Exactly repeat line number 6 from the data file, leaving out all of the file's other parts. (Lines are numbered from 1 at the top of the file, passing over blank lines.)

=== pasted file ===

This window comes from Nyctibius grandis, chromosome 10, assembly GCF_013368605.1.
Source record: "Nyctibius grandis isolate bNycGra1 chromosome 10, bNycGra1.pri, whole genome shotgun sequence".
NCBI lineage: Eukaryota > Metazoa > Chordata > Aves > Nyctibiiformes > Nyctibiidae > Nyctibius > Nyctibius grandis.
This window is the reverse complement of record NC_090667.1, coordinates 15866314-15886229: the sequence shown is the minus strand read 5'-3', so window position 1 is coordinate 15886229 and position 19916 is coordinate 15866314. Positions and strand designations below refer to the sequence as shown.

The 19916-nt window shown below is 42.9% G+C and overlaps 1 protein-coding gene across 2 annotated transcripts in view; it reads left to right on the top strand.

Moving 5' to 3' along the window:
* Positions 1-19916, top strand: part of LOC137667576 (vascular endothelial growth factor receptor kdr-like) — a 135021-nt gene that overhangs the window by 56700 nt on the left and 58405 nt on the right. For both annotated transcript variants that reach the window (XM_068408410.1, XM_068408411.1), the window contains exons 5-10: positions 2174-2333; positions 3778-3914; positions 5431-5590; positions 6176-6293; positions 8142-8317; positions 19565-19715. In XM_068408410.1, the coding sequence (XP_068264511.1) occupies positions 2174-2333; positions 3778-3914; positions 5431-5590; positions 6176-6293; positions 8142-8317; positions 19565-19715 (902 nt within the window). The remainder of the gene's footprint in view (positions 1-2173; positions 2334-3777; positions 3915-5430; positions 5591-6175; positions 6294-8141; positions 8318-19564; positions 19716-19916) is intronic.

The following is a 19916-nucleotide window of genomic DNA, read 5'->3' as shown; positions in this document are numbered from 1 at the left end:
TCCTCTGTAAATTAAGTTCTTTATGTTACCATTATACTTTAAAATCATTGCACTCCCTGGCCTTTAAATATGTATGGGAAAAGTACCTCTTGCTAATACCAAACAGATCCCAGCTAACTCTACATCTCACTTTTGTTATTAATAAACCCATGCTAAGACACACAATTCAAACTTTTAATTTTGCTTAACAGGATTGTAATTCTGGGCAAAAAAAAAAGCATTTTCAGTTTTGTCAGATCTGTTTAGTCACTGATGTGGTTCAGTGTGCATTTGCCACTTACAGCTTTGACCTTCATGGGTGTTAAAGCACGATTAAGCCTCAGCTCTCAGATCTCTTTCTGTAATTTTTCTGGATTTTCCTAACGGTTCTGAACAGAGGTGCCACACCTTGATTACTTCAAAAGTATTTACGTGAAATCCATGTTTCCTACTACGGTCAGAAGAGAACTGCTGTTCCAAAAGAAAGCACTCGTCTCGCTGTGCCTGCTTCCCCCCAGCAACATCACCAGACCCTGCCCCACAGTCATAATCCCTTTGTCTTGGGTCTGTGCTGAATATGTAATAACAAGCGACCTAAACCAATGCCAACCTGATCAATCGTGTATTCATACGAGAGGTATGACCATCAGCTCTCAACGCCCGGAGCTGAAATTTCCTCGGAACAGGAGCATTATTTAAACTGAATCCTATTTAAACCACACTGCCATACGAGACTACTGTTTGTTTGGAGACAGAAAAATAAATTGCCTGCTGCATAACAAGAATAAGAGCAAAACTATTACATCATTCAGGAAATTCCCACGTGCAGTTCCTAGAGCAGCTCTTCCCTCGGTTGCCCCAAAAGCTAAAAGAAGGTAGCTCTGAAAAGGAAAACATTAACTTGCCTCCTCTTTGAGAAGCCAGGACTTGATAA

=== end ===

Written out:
Moving 5' to 3' along the window: